8 On October 16, 2015, Appellees filed a motion to dismiss, pursuant to 12 O.S. 2011 2012(B)(1), for lack of subject matter jurisdiction. Appellees asserted the district court lacked jurisdiction over ecclesiastical matters, which included the theology, usage and customs, and written laws of the church that controlled the ritual and publication of Appellant's baptism. Appellees attached several exhibits to their motion to support their contentions. Appellant filed a response on October 30, 2015, asserting: 1) he never consented to FPS' ecclesiastical jurisdiction; 2) First Amendment protection applies only to religious beliefs, not actions based on them such as the publication of his baptism; and 3) his claims against Appellees did not interfere with FPS' beliefs, customs, or practices. Appellees filed a reply on December 1, 2015, asserting: 1) Appellant's claim he did not consent to ecclesiastical jurisdiction was not supported by the evidence; and 2) baptism was a sacrament fundamental to FPS' beliefs and the procedures established by the church constitution and practice conformed to those beliefs.
9 On June 17, 2016, the trial court granted Appellees' motion to dismiss for lack of subject matter jurisdiction. The trial court noted there exists an exception to subject matter jurisdiction over ecclesiastical matters, which it chose to refer to as the religious autonomy doctrine but which federal courts such as the Tenth Circuit have commonly referred to as the church autonomy doctrine. After examining federal and state cases on the subject, the trial court determined FPS' practice of the sacrament of baptism gave it ecclesiastical jurisdiction over questions centered on the performance of the sacrament. The trial court determined this included, pursuant to the Presbyterian Constitution, Book of Order, and church practices, the public nature of the sacrament and its publication online. Accordingly, the trial court determined it lacked subject matter jurisdiction over Appellant's claims, tortious and contractual, based on the performance and publication of his baptism.
10 Appellant appealed, filing his petition in error with this Court on July 18, 2016. Appellant alleged three issues to be raised on appeal: 1) did the district court err by ruling that the publication of Appellant's name and baptism on the internet constituted an ecclesiastical matter over which it had no jurisdiction, in spite of alleged promises of confidentiality made to Appellant; 2) did the trial court err by ruling it had no jurisdiction over the common law torts allegedly committed by the Appellees; and 3) even assuming the trial court lacked jurisdiction over FPS, did it err by finding it lacked jurisdiction over Miller for his torts, as an employee of the church. Appellees filed their response on August 3, 2016, and on that same date filed a motion to retain the appeal. This Court granted Appellees' motion to retain on August 17, 2016, and the cause was assigned to this office on August 18, 2016.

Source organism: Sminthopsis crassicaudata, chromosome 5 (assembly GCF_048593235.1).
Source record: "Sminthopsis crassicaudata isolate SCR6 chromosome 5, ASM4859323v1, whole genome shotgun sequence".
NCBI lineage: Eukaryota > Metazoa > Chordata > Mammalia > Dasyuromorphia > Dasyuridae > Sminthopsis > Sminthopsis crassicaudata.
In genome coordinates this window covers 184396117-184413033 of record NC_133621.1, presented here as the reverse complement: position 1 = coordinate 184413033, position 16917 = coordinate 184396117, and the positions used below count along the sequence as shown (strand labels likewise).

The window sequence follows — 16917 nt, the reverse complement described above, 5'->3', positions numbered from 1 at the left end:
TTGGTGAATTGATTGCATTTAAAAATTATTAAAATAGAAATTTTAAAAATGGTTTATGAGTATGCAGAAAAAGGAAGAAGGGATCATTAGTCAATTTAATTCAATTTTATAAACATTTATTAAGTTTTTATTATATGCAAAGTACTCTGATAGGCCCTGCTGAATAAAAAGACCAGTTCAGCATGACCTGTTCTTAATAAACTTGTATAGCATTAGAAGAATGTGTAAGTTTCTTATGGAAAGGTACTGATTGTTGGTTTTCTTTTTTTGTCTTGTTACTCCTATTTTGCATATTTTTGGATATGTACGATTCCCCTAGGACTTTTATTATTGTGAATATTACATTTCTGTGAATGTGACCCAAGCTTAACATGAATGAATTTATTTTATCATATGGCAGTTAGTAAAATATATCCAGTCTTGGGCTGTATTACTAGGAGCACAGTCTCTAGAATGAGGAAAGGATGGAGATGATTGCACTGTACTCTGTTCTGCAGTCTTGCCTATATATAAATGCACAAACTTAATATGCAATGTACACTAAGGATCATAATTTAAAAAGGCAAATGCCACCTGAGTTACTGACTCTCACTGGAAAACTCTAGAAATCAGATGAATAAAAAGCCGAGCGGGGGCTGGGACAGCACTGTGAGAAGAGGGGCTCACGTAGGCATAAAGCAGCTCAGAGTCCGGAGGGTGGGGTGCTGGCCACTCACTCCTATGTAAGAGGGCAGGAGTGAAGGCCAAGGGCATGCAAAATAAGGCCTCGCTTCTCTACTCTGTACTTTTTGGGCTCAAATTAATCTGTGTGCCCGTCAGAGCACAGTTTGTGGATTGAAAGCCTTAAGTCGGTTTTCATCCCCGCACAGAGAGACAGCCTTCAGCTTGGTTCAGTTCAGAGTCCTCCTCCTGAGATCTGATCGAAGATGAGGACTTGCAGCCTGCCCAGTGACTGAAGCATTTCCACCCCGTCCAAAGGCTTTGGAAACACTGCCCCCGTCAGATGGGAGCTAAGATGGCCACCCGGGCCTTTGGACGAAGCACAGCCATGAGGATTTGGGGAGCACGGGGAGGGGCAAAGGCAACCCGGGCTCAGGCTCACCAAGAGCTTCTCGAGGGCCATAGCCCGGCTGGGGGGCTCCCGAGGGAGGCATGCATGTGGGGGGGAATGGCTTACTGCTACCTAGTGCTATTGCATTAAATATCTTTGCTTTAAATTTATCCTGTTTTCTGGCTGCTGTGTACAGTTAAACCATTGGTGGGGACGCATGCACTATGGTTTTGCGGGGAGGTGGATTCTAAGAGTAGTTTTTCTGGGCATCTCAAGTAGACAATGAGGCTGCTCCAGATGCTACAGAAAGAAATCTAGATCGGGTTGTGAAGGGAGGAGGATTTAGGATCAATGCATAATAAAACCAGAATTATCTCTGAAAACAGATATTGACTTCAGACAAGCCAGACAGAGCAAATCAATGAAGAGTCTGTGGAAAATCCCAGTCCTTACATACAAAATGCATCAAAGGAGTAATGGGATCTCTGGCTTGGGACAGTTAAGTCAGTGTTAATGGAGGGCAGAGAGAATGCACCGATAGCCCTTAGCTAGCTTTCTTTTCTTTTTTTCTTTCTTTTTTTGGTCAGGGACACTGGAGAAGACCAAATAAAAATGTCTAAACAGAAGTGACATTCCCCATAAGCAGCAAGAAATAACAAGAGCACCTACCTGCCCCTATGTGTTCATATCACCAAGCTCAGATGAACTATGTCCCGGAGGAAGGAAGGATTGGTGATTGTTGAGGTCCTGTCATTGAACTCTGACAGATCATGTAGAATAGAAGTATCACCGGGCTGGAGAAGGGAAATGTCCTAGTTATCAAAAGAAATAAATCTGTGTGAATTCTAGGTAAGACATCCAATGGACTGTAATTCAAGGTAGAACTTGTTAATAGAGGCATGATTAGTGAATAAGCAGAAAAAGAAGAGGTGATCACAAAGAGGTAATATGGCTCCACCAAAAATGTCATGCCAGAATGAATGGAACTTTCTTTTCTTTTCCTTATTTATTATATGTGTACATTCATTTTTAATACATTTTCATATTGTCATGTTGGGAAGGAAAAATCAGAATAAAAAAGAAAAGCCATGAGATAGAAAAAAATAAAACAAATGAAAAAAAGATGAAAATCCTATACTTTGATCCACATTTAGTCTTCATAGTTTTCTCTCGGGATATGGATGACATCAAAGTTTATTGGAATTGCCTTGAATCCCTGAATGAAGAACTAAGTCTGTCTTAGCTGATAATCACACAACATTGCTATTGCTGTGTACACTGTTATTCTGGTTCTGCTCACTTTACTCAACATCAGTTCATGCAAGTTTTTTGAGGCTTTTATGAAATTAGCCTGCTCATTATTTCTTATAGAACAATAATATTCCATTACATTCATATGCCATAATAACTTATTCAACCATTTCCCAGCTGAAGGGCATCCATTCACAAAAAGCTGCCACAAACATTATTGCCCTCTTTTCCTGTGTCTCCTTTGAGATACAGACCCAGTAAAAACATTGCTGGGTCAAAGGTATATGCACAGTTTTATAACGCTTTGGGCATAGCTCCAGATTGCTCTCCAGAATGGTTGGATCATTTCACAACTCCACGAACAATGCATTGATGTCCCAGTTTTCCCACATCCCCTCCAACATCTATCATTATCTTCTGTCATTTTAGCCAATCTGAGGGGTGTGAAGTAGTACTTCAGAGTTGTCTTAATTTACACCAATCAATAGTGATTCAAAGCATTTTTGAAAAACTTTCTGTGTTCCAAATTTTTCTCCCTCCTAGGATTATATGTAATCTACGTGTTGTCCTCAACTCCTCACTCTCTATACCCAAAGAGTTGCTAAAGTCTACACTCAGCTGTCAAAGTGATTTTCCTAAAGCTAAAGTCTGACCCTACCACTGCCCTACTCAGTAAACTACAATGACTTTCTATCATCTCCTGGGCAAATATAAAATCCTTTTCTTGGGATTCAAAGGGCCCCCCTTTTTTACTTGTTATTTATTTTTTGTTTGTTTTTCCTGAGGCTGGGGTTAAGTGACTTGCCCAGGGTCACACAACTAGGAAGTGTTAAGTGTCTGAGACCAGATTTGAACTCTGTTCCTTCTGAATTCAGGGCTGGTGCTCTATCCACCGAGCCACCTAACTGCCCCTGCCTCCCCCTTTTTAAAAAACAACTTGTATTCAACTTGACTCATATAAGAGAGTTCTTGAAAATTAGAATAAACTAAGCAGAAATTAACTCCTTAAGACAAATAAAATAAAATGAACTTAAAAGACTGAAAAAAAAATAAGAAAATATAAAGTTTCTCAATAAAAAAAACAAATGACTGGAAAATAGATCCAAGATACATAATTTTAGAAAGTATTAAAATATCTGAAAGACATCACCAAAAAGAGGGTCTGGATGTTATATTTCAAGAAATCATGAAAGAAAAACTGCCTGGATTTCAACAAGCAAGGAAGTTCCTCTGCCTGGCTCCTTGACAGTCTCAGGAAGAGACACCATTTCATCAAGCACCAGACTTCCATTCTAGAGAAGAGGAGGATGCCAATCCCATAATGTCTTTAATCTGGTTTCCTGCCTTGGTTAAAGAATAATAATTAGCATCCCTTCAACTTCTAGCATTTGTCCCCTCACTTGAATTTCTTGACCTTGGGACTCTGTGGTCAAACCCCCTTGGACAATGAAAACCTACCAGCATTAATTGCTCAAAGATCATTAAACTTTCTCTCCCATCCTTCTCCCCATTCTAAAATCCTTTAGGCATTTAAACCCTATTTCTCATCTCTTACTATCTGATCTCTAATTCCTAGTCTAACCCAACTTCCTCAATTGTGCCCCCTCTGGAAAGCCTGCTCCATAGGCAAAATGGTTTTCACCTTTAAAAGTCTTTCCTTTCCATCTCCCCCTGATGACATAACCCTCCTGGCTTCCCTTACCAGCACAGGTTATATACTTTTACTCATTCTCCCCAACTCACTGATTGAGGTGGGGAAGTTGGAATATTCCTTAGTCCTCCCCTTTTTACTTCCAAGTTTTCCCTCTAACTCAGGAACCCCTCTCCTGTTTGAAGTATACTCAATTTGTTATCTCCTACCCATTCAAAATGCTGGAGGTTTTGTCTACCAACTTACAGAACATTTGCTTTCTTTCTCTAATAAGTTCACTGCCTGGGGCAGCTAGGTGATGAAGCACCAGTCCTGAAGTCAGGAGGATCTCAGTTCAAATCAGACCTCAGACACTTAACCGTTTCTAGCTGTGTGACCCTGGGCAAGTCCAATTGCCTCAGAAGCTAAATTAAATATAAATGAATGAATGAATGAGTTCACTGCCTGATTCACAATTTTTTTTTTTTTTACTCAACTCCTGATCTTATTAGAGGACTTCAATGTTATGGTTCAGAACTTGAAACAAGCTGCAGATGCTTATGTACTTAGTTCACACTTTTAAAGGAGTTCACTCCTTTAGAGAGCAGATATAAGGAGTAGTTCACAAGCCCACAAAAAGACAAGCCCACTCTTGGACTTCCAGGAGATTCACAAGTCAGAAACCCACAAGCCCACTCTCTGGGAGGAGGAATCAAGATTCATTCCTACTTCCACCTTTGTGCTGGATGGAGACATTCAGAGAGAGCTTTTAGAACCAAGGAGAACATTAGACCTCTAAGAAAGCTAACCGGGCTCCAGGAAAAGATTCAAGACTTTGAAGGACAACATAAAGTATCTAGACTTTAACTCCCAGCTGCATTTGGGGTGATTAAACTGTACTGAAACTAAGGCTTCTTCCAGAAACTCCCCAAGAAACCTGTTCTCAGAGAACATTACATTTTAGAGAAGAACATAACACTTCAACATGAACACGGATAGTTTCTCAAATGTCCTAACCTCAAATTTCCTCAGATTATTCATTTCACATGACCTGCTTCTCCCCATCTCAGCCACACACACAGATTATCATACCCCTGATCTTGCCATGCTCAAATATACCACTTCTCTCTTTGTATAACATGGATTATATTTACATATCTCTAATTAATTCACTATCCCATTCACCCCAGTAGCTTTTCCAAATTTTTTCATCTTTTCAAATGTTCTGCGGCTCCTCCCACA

STANDARD OF REVIEW
11 The standard of review for questions concerning the jurisdictional power of the trial court to act is de novo. Dilliner v. Seneca-Cayuga Tribe, 2011 OK 61, 12, 258 P.3d 516; Jackson v. Jackson, 2002 OK 25, 2, 45 P.3d 418; Samman v. Multiple Injury Trust Fund, 2001 OK 71, 8, 33 P.3d 302. There was argument before the trial court as to whether Appellees' motion to dismiss for lack of subject matter jurisdiction pursuant to 12 O.S. Supp. 2012 2012(B)(1) should have been converted, specifically into one for summary judgment due to the attachment of evidentiary materials. However, attachment and consideration of evidentiary materials does not require conversion of a motion to dismiss for lack of jurisdiction pursuant to 12 O.S. Supp. 2012 2012(B)(1). See State ex rel. Bd. of Regents of Univ. of Okla. v. Lucas, 2013 OK 14, nn.9-10, 297 P.3d 378.
12 A separate issue, and one not raised on appeal, is whether a motion to dismiss under 12 O.S. Supp. 2012 2012(B)(1) was the proper vehicle for Appellees' claims. Several of the Federal Circuits are in agreement that use of the church autonomy doctrine is more appropriately considered as a challenge to the sufficiency of a plaintiff's claims under Rule 12(B)(6), likening it to a defense of qualified immunity. See Petruska v. Gannon University, 462 F.3d 294, 302-03 (3rd Cir. 2006); Elvig v. Clavin Presbyterian Church, 375 F.3d 951, 955 (9th Cir. 2004); Bryce v. Episcopal Church in the Diocese of Colorado, 289 F.3d 648, 654-55 (10th Cir. 2002). However, where the secular courts are asked to interfere in purely ecclesiastical decisions, this Court has indicated that the subject matter jurisdiction of the civil courts is implicated. See Hadnot v. Shaw, 1992 OK 21, 27, 31, 826 P.2d 978. For reasons discussed in Part IV of this opinion, infra., Appellees' motion to dismiss for lack of subject matter jurisdiction was proper.
THE CHURCH AUTONOMY DOCTRINE